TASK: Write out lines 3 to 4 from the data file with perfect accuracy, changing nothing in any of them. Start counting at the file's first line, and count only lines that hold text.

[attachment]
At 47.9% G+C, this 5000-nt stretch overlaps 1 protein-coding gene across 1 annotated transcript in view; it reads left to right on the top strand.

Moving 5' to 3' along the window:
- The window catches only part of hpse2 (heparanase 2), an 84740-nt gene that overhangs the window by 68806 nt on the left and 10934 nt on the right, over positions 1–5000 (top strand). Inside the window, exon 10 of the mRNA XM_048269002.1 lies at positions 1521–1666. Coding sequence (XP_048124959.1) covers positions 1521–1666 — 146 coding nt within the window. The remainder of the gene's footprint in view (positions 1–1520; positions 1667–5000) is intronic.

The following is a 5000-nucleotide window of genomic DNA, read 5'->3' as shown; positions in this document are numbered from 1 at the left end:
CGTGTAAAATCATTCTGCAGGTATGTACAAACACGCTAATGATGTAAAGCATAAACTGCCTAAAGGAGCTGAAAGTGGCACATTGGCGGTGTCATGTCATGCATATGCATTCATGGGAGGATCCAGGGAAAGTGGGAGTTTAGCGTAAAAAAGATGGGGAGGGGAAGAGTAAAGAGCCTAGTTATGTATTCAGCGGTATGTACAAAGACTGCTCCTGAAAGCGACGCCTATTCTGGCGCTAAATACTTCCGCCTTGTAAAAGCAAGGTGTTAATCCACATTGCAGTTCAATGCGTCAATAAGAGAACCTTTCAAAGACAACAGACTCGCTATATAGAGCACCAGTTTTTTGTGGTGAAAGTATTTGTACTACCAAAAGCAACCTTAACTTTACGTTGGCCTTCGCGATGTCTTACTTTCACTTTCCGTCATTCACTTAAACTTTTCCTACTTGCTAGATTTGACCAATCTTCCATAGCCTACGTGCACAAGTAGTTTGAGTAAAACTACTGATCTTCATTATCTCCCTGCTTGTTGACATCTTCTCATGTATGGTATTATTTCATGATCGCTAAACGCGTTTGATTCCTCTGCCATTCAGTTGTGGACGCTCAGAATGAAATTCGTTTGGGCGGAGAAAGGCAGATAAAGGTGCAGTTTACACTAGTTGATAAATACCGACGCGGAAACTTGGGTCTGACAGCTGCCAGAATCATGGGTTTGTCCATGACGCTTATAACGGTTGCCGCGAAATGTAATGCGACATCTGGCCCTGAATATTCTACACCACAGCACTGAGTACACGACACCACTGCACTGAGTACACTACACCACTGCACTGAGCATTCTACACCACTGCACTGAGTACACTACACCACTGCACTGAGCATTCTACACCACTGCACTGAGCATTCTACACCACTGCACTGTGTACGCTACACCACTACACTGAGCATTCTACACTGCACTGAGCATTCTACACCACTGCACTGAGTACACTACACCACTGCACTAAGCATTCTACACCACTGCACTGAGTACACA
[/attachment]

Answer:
- The window catches only part of hpse2 (heparanase 2), an 84740-nt gene that overhangs the window by 68806 nt on the left and 10934 nt on the right, over positions 1–5000 (top strand). Inside the window, exon 10 of the mRNA XM_048269002.1 lies at positions 1521–1666. Coding sequence (XP_048124959.1) covers positions 1521–1666 — 146 coding nt within the window. The remainder of the gene's footprint in view (positions 1–1520; positions 1667–5000) is intronic.

The following is a 5000-nucleotide window of genomic DNA, read 5'->3' as shown; positions in this document are numbered from 1 at the left end: